Until now, genetic engineering has been used mainly to make crops such as corn and soya bean resistant to insects and disease, and the US food industry has been solidly on side.
The Texas alarm has begun to change that. "The incident overall just reaffirms our concerns that something could go wrong," Stephanie Childs of the Grocery Manufacturers of America, which represents food companies such as Kellogg and General Mills, told the Los Angeles Times.
Analysts in Washington said yesterday that they expected the department of agriculture to impose more stringent guidelines next year. Published reports said yesterday that guidelines under consideration by the authorities include moving experimental farms away from America's grain belt in the mid-west, or requiring growers to dye the leaves of the altered crops.
The agriculture department's disciplinary measures against the small Texas firm have crystallised concerns among farmers, environmentalists and industry about the risks of experimental vaccine crops getting into the food supply.
"The department of agriculture wanted to send a signal that the companies need to take the obligation to protect the food supply very seriously," Michael Rodemeyer, the director of Washington's Pew Initiative on Food and Biotechnology, said yesterday.
"The whole issue of growing pharmaceuticals in food crops has certainly raised concern within the food industry, as well as among environmentalists and others, about genes from these crops getting into the food supply."
Subject: WSJ Authorities Probe Case Of Missing Bacteria
Authorities Probe Case Of Missing Bacteria
By GARY FIELDS
Staff Reporter of THE WALL STREET JOURNAL
WASHINGTON -- Federal authorities are investigating the disappearance of genetically altered bacteria fatal to pigs that appear to have been stolen from a research laboratory at Michigan State University.
Investigators said that while the bacteria apparently are harmless to humans, they could devastate the pork industry if replicated and released, and they are treating the case as a potential terrorist threat.
"If this had happened 13 or 14 months ago, we wouldn't have thought twice about it," said Ron DeHaven, deputy administrator for veterinary services for the Department of Agriculture. But in the current environment, "we have to think the worst and hope for the best."
Two vials of the material, Actinobacillus pleuropneumoniae, also known as APP, were reported missing Friday, along with notes on swine-vaccine research. Authorities said someone with knowledge of bacteria could replicate it.
The theft, which authorities say stemmed from an unauthorized entry into the East Lansing, Mich., lab sometime late last week, comes at a time when lab security has been questioned around the country, primarily because of the anthrax mailings last year that killed five people.
Lonnie King, dean of Michigan State's College of Veterinary Medicine, said the bacteria normally attack the respiratory system of young pigs. The genetically modified version, however, spreads into the brain, and the animals can die of complications from encephalitis. The researcher was attempting to make a "nonpathogenic" strain to use as a vaccine but ended up with a deadlier version instead, Dr. King said.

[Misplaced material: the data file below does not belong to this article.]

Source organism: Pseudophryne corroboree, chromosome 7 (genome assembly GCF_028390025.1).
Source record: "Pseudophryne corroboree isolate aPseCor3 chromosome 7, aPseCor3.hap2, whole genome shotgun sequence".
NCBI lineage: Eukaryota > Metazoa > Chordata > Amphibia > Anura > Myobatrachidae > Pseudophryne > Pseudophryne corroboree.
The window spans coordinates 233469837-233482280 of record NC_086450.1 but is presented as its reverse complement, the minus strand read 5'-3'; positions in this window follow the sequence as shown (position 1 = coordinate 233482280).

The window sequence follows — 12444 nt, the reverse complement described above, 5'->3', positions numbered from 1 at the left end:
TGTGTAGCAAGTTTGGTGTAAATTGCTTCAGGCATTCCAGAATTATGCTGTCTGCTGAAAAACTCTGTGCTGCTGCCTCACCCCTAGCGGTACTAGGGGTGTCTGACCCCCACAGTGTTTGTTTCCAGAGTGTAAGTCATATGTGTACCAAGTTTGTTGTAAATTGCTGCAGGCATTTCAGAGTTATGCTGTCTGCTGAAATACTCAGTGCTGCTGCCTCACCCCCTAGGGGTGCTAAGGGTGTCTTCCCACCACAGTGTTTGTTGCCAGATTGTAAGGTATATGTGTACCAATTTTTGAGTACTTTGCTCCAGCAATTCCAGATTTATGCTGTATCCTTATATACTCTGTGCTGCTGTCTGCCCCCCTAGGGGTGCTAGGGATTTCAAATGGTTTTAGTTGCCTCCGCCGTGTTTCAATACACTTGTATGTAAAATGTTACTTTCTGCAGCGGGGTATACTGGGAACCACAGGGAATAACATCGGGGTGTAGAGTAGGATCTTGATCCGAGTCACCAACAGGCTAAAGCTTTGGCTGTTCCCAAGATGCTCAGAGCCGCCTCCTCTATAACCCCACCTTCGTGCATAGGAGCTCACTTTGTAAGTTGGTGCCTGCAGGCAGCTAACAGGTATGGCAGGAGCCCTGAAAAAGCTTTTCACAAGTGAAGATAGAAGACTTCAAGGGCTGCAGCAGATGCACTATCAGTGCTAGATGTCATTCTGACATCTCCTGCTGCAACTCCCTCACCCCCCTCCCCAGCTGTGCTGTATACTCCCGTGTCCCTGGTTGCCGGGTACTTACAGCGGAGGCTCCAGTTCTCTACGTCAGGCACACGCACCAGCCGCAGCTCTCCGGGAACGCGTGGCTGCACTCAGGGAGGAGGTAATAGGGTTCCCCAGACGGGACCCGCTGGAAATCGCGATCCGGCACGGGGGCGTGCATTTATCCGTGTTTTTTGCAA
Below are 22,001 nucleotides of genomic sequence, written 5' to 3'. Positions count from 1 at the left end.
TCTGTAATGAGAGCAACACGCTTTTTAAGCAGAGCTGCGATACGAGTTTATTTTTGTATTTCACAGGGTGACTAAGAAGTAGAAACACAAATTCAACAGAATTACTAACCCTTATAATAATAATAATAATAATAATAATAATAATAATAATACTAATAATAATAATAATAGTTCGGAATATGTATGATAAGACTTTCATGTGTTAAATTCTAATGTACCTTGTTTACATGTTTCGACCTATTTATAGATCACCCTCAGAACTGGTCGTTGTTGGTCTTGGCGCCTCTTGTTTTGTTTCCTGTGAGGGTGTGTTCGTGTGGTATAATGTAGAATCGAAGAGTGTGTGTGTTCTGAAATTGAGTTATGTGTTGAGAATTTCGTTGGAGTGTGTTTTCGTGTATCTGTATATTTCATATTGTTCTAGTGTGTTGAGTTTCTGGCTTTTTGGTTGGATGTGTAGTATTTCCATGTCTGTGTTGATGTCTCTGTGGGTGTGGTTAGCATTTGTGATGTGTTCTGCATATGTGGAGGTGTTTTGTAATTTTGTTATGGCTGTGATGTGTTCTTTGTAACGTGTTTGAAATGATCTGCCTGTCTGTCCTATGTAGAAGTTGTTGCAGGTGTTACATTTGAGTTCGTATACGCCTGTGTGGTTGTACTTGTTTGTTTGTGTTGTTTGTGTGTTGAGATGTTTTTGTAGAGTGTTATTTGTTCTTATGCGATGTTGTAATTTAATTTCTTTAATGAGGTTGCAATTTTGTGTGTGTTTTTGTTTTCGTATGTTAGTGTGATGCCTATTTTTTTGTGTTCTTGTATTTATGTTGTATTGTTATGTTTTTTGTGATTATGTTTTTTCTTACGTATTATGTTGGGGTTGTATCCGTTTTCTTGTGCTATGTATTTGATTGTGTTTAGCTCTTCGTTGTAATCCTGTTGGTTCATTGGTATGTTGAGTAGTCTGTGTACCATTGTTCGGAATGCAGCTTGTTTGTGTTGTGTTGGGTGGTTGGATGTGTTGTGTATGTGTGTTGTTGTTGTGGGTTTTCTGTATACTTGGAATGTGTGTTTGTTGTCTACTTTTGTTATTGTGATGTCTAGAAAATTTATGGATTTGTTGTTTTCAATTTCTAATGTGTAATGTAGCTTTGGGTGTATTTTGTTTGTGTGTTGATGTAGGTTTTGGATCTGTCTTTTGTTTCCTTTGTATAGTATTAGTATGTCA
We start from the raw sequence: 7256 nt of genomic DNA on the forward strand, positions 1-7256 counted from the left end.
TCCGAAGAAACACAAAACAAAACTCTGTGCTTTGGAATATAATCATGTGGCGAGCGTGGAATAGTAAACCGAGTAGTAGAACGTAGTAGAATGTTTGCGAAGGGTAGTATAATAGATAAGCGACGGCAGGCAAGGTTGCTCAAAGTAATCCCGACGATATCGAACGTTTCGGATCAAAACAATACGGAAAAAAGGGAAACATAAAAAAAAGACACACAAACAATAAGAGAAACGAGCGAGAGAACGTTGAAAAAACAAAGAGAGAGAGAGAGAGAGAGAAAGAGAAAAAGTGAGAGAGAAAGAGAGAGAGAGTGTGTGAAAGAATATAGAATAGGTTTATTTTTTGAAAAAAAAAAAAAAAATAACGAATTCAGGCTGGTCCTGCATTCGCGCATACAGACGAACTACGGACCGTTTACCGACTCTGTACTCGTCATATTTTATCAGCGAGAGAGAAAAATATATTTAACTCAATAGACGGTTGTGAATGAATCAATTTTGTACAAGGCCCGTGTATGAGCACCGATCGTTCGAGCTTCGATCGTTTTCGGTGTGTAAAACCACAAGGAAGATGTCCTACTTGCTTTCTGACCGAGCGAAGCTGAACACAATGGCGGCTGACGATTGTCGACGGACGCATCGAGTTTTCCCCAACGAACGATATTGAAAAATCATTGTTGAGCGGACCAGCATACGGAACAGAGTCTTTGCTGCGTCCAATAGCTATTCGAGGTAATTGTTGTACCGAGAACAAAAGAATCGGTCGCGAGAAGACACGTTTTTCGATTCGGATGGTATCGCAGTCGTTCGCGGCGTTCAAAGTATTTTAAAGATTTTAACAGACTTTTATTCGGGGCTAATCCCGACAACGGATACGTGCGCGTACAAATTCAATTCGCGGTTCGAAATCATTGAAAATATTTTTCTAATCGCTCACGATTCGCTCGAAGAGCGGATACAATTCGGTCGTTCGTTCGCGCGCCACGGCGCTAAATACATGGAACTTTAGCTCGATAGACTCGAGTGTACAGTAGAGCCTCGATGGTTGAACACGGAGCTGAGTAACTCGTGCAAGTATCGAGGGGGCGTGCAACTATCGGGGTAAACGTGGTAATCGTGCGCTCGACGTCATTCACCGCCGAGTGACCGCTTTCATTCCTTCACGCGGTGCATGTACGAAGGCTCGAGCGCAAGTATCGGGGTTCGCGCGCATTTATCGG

"Our concern is because if it manifested itself as encephalitis rather than pneumonia, it would look different" to veterinarians and farmers who might encounter the symptoms, Dr. King said. Infected pigs can be treated with normal antibiotics if people realize the problems are caused by APP.
Mr. DeHaven said one noticeable symptom is convulsions. Death can occur in six to 24 hours.
School officials and the Department of Agriculture have spent the past two days alerting state veterinarians, pork producers, veterinary facilities, schools and labs around the country about the theft and what to look for. "We're taking this very seriously," said Detroit-based Federal Bureau of Investigation Special Agent Terry Booth. "It could wipe out a lot of swine."
The implications of that would be serious from both an economic and dietary standpoint. "Look at the mad-cow disease," Mr. Booth said, referring to the human deaths and the devastation done to Britain's beef industry by that outbreak.
Updated September 19, 2002
The Associated Press.
June 3, 2001
Tainted pigs show up in sausage at funeral
DATELINE: GAINESVILLE, Fla.
Tainted pork from genetically altered pigs stolen from the University of Florida showed up in sausage served at a funeral in High Springs, university police said.
For months, university officials said they had recovered and incinerated all of the meat from the experimental pigs stolen in January.
But police said the meat from the pigs, which had been genetically altered and injected with enough barbiturates and chemicals to kill a 500-pound pig, was ground up and made into sausage by a butcher in High Springs, finally making its way to a funeral service there.
Kenny Atkins was fired from his position as an animal technician there after admitting to stealing three of six dead pigs that were to be incinerated.
Atkins gave two of the pigs to Norman Blake of Alachua and sold one for $65 to Joe Darling of High Springs. Dave Washington, the butcher who dressed Blake's pigs, told university police he made sausage from the meat, kept some and brought some to a funeral dinner. He said he and his brother sampled the sausage but threw it away because "it didn't taste right."
The stolen pigs were genetically engineered to develop a disorder similar to diabetic blindness in humans. University officials do not know what effect, if any, the treated meat could have on people who eat it.
The pig incident is one in a series of missteps at the university's Animal Resources department which oversees the treatment of biomedical research animals.
Last June, the director of Animal Resources, Jerry Davis, was fired after the unit was put on probation in the wake of an annual inspection that found problems with routine care of research animals and the oversight of the program.
Federal regulators are currently investigating complaints about the facility's animal care procedures.